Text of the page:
The oldest river in the world


Although it is difficult, it is nonetheless possible to determine the age of a river. The oldest river present on Earth is in Australia and dates from the Paleozoic. Its age would be between 350 and 400 million years.

After years of debates, the Amazon river was declared the longest river in the world with 6,992.06 kilometers. However, the oldest river we have on Earth is much shorter. The Finke River in central Australia (Alice Springs area) is only 600 kilometers long!

This river would be between 350 and 400 million years old. Since the latter draws characteristic of flat-land rivers, scientists have thus concluded that it precedes the formation of the mountains present in the zone and the formation of these same mountains is dated between 300 and 400 million years ago.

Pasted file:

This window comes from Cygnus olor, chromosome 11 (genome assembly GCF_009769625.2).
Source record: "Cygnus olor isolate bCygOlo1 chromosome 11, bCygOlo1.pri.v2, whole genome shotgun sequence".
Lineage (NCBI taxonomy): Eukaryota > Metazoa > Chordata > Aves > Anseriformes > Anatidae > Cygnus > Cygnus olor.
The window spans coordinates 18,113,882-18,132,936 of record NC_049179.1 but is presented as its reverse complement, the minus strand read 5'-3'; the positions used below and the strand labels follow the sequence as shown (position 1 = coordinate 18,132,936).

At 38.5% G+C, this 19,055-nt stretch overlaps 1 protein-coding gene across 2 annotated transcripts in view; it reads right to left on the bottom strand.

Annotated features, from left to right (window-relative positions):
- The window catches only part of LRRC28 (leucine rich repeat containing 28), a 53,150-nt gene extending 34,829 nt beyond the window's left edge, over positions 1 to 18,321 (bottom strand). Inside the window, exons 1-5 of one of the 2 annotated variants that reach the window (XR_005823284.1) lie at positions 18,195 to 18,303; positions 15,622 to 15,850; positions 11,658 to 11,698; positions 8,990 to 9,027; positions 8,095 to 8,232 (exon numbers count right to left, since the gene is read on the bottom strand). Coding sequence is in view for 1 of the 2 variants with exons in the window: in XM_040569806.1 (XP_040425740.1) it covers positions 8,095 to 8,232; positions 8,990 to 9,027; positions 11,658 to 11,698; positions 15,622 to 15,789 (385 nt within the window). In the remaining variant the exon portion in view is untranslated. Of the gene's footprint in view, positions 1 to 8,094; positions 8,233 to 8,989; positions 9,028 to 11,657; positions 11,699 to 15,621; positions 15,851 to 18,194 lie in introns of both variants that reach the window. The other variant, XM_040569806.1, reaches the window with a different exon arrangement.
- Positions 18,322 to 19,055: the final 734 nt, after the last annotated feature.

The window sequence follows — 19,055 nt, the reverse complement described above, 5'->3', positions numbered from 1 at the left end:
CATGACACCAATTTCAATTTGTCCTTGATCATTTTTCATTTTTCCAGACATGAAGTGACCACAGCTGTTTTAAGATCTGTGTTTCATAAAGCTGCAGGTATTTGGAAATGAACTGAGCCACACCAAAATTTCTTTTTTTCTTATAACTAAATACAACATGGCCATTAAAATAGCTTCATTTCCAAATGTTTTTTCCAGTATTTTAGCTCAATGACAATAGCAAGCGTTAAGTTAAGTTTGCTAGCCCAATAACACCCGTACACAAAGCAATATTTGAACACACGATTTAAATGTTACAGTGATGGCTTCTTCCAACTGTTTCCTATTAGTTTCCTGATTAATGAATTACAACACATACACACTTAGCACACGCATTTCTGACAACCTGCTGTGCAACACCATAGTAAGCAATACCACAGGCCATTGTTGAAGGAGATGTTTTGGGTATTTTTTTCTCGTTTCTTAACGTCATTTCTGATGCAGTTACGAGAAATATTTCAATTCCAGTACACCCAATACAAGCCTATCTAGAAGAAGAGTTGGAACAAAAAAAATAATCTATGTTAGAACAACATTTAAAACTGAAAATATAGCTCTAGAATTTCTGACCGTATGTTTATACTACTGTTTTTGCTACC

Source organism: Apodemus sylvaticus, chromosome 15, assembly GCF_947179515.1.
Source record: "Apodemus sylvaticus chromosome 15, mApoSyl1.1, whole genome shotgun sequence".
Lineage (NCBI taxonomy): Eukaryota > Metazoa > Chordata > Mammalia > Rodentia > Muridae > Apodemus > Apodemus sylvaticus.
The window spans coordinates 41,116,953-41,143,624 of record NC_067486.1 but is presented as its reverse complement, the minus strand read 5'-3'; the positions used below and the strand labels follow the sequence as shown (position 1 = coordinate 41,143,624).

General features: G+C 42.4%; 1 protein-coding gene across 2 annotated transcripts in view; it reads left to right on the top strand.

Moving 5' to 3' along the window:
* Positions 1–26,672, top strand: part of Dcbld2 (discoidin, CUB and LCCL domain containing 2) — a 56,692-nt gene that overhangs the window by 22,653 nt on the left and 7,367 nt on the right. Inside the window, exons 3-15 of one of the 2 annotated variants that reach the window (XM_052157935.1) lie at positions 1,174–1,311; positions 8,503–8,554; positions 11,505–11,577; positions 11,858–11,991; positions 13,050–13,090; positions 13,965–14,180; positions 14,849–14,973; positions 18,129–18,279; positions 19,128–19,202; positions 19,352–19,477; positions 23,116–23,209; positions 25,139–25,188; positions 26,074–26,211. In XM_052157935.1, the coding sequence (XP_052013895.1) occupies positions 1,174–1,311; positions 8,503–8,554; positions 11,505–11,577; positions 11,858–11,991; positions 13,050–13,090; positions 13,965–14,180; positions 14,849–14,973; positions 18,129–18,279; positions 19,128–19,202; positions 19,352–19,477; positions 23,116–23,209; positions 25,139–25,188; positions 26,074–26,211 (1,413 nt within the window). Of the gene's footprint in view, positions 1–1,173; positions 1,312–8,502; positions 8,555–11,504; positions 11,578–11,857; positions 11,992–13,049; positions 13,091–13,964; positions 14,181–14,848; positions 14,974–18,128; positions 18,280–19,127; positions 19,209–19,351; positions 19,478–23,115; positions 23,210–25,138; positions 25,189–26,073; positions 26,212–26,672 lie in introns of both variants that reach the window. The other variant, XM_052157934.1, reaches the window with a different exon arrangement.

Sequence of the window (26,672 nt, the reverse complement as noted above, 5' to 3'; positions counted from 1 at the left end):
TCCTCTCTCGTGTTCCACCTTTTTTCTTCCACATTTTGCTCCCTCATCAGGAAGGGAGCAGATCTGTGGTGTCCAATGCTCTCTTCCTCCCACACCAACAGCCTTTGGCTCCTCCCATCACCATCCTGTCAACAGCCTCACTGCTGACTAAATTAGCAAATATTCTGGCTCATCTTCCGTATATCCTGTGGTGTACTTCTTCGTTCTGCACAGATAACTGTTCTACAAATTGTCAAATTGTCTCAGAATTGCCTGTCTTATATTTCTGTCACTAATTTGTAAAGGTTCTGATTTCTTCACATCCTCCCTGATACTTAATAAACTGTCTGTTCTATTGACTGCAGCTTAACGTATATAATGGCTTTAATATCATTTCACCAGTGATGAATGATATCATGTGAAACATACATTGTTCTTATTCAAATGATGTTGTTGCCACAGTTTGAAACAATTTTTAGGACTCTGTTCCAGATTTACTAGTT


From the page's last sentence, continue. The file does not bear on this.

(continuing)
It should be noted that the age of a river is usually determined by the age of the mountains that it crosses and this is the case for the Finke River. However, this method is not always reliable since the course of the river or even the direction of its flow may change over time, as is the case of the Amazon.

For this reason, Science sometimes uses carbon-14 dating of fluvial sediments. Thus, it turns out that the age of the deepest sedimentary deposit determines the age of the river itself, although it will be an approximation. Indeed, some rivers can dig their beds in deeper sediments. In addition, beyond carbon-14 dating, researchers can also use optically stimulated luminescence (LSO).

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The second river considered the oldest on Earth is the French Meuse, cutting the Ardennes massif. The Meuse was formed between 320 and 340 million years!

Shakes Gilles

Editor of The Talking Democrat. He enjoys bike riding, kayaking and playing soccer. On a slow weekend, you'll find him with a book by the lake.